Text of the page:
Ms Keeble: There has been a proliferation of research into the causes of homelessness over the past decade, including recent studies on older people. The Government have announced that they are establishing a new homelessness directorate to bring together existing work to help homeless people as well as to develop new work to prevent homelessness and investigate its causes, as part of this consideration will be given to further research in this area.

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Mr. Burstow: To ask the Secretary of State for Transport, Local Government and the Regions what estimate his Department has made of the number of specialist hostel places available for single homeless women, broken down by region. [24187]

Ms Keeble: Information about hostel provision is not collected centrally and no estimates of specialist provision for women have been made. However, the hon. Member might be interested to know that information gathered on 3,387 people contacted by the contact and assessment teams in London during 2000–01 show that around 10 per cent. of rough sleepers are women, with around a fifth of this group being aged under 25.

Mr. Burstow: To ask the Secretary of State for Transport, Local Government and the Regions what estimates his Department has made of the number of people made homeless as a result of administrative errors and failures by housing benefit units. [24192]

Ms Keeble: Information reported to the Department relates to the number of households accepted under the homelessness provisions of Housing Acts as being eligible for assistance, unintentionally homeless and in priority need. Cases that are the result of rent arrears are identified, although the number of these attributable to delays or errors in housing benefit administration are not separately distinguished.

The Department's housing policy statement "Quality and Choice: A decent home for all—The way forward for housing" (December 2000) recognised that the fundamental challenge facing housing benefit is its administration. Problems with administering housing benefit can result in unacceptable levels of fraud and error, as well as backlogs of delayed claims. Our immediate priority has therefore been to work in partnership with local authorities to improve standards of administration. We have also set up a help fund to enable local authorities to formulate and implement improvement plans. In addition, we will introduce national performance standards to support the better administration of housing benefit from spring 2002.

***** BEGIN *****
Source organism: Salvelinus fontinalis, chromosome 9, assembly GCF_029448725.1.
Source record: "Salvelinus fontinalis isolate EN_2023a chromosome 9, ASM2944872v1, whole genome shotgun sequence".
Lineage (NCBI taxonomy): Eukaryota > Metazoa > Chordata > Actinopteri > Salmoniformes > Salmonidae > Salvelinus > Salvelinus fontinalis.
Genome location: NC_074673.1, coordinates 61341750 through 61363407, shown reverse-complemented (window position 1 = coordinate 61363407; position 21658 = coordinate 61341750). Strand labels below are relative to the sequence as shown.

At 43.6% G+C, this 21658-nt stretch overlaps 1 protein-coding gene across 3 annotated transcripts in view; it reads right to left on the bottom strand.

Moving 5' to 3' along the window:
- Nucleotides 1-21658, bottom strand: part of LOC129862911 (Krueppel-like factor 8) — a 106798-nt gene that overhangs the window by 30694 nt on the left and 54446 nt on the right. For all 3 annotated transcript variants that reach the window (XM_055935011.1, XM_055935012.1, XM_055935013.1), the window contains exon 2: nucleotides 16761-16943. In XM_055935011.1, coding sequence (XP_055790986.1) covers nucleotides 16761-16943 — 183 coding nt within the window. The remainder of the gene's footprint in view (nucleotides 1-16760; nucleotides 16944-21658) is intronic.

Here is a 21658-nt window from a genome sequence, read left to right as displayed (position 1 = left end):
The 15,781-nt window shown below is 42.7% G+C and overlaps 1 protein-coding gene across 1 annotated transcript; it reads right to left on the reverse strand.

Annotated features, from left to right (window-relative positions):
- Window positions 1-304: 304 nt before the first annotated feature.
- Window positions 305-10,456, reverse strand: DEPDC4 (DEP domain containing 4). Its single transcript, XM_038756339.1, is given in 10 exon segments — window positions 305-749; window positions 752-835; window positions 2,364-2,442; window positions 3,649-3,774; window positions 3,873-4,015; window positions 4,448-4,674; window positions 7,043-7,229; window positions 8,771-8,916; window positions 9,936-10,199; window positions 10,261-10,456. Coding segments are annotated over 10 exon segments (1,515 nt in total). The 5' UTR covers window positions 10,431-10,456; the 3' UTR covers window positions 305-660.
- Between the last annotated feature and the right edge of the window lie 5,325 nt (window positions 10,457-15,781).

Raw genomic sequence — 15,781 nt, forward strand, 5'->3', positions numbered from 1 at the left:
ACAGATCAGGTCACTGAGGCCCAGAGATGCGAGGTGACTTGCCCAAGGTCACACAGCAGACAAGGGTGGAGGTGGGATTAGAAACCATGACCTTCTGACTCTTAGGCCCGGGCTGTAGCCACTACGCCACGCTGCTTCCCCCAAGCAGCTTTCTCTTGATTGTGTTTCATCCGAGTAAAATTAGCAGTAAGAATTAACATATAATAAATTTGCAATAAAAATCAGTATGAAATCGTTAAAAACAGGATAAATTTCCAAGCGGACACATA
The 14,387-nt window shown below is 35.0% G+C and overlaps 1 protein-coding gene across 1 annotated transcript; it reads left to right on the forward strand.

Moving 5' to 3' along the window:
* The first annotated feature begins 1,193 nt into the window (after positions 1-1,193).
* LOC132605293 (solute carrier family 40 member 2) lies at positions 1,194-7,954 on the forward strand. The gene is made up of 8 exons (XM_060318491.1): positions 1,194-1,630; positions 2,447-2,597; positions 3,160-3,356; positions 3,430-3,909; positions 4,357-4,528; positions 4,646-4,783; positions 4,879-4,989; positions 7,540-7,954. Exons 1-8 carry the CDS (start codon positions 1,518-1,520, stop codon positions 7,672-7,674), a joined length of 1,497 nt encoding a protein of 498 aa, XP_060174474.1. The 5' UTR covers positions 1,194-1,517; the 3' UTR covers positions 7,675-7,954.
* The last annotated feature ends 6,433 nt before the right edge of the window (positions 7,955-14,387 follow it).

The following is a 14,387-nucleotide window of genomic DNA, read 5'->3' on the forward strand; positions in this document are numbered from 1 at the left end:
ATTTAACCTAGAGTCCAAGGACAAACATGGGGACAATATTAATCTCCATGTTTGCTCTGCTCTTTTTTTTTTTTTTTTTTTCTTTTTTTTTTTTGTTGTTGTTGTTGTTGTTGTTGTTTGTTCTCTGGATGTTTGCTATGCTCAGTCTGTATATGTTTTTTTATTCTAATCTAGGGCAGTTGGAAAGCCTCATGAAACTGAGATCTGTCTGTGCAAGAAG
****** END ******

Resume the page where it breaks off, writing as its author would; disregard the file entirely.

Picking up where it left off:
The best value regime is also helping to drive up standards of delivery across all local authority services. Best value performance indicators in place since April 2000 include a measure of the average speed of processing housing benefit claims. Provisional and unaudited best value performance information published by the Department suggests that about a quarter of English local authorities took on average 60 days or longer to process new housing benefit claims in 2000–01. Final performance figures for 2000–01 will be published early in 2002.

Mr. Burstow: To ask the Secretary of State for Transport, Local Government and the Regions what baseline figures his Department has for the number of (a) officially recorded and (b) unofficial estimates of older homeless people (i) sleeping rough, (ii) in hostel accommodation, (iii) in move-on accommodation, (iv) in bed and breakfast accommodation and (v) in special needs accommodation. [24186]

Ms Keeble: The most recent street count showed that there were 532 people sleeping rough across England on any one night. We estimate that between 15 and 20 per cent. of those will be aged over 50. Information

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gathered by Housing Services Agency (HSA) shows that in London during 2000–01 the contact and assessment teams (CATs) contacted some 609 (17 per cent.) rough sleepers or former rough sleepers who are over 50-years-old.

Information gathered by Housing Services Agency shows that in London during 2000–01 there were 26 moves into permanent accommodation and 319 moves into temporary accommodation, including 180 moves into hostel accommodation by rough sleepers aged over 50 years. Due to the nature of rough sleeping some people will be recorded more than once in these figures as they may have been moved into a hostel, or other temporary accommodation, more than once during the year.

Due to the way the information is collected and the fluctuating pattern of rough sleeping by some people, it is not possible to provide exact figures on the number of older rough sleepers and former rough sleepers currently sleeping rough, in hostel accommodation, in move-on accommodation, in bed and breakfast or in special needs accommodation.

On 30 September 2001, the total number of households being accommodated by local housing authorities in bed-and-breakfast hotels under existing homelessness legislation was 12,290 and a further 9,480 households were being accommodated in hostels. Information is not held centrally on the proportion of these that are older homeless people.

Information is not held centrally on the number of older homeless people in special needs accommodation.